Citizen Action Monitor

Toronto’s York University revokes status of Students Against Israeli Apartheid (SAIA)

When SAIA members attended a Board of Governors meeting to voice their concerns, the Governors walked out

No 824 Posted by fw, August 2, 2013

Thanks to Mondoweiss for publishing this story, reposted here in a 3-part, modified version, including additional information. To access the original version, click on Mondoweiss’ linked title below. This modified version begins here –

Part 1Video of York University Board of Governors walking out on students, followed by the text accompanying the 2:39-minute video. The video was published on July 22, 2013.

Text Accompanying Video

On June 24, 2013, members of Students Against Israeli Apartheid at York University in Toronto attended the Board of Governors meeting to express their concerns regarding the University’s investments in weapons manufacturing companies and the University’s recent undemocratic decision to ban York alumnus and activist Hammam Farah from campus and revoke SAIA’s student club status.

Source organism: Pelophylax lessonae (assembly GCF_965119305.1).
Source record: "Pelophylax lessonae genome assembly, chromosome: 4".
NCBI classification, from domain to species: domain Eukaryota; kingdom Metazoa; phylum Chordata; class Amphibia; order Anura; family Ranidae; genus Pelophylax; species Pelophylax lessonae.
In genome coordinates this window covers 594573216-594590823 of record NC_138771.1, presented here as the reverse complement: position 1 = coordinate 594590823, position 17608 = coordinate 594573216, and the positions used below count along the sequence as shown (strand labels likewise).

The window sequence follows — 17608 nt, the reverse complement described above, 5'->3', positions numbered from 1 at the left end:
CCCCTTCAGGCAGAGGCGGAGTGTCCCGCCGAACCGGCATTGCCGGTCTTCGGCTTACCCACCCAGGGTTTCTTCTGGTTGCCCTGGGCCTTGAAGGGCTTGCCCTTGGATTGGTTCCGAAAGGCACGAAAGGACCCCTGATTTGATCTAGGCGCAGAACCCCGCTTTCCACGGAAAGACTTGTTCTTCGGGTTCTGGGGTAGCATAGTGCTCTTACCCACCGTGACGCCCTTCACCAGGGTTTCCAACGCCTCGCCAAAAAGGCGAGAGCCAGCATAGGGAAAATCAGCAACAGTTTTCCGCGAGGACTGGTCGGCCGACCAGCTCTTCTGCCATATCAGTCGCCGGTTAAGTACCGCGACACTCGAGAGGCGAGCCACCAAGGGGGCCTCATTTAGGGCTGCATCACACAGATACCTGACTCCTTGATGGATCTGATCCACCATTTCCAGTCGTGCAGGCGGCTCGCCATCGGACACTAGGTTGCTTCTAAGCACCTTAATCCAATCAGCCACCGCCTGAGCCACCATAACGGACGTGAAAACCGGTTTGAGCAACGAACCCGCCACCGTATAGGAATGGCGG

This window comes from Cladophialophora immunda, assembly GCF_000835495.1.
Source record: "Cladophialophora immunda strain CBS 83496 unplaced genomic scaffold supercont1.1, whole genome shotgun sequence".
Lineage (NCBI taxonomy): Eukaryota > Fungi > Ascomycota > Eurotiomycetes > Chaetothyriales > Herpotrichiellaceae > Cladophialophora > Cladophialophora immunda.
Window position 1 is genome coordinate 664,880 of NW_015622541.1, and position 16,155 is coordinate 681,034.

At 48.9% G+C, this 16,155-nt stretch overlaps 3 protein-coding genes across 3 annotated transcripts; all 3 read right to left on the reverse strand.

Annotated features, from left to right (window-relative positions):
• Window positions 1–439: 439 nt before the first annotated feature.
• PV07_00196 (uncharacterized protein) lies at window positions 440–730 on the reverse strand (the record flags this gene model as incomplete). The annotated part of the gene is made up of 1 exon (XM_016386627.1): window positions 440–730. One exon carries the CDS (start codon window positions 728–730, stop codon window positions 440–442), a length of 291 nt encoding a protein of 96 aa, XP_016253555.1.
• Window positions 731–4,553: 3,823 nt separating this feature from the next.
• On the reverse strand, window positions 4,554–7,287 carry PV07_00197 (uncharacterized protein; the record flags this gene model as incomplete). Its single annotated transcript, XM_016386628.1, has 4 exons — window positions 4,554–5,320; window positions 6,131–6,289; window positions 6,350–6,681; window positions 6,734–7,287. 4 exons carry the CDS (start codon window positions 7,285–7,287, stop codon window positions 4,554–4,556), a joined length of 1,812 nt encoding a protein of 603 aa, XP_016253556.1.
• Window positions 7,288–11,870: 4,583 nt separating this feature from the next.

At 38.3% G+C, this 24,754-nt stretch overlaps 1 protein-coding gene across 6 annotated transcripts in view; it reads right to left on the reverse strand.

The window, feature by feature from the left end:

The University’s decision was in response to a SAIA protest that took place on March 27, 2013 to celebrate the passing of Boycott, Divestment, and Sanctions resolutions at the student unions and to demand that York University divest from weapons manufacturing companies and to amend or revoke its undemocratic policies that infringe on freedom of speech and assembly.

Part 2Mondoweiss Article

After string of victories at York University, anti-apartheid group sees its student club status revoked by Annie Robbins, Mondoweiss, July 29, 2013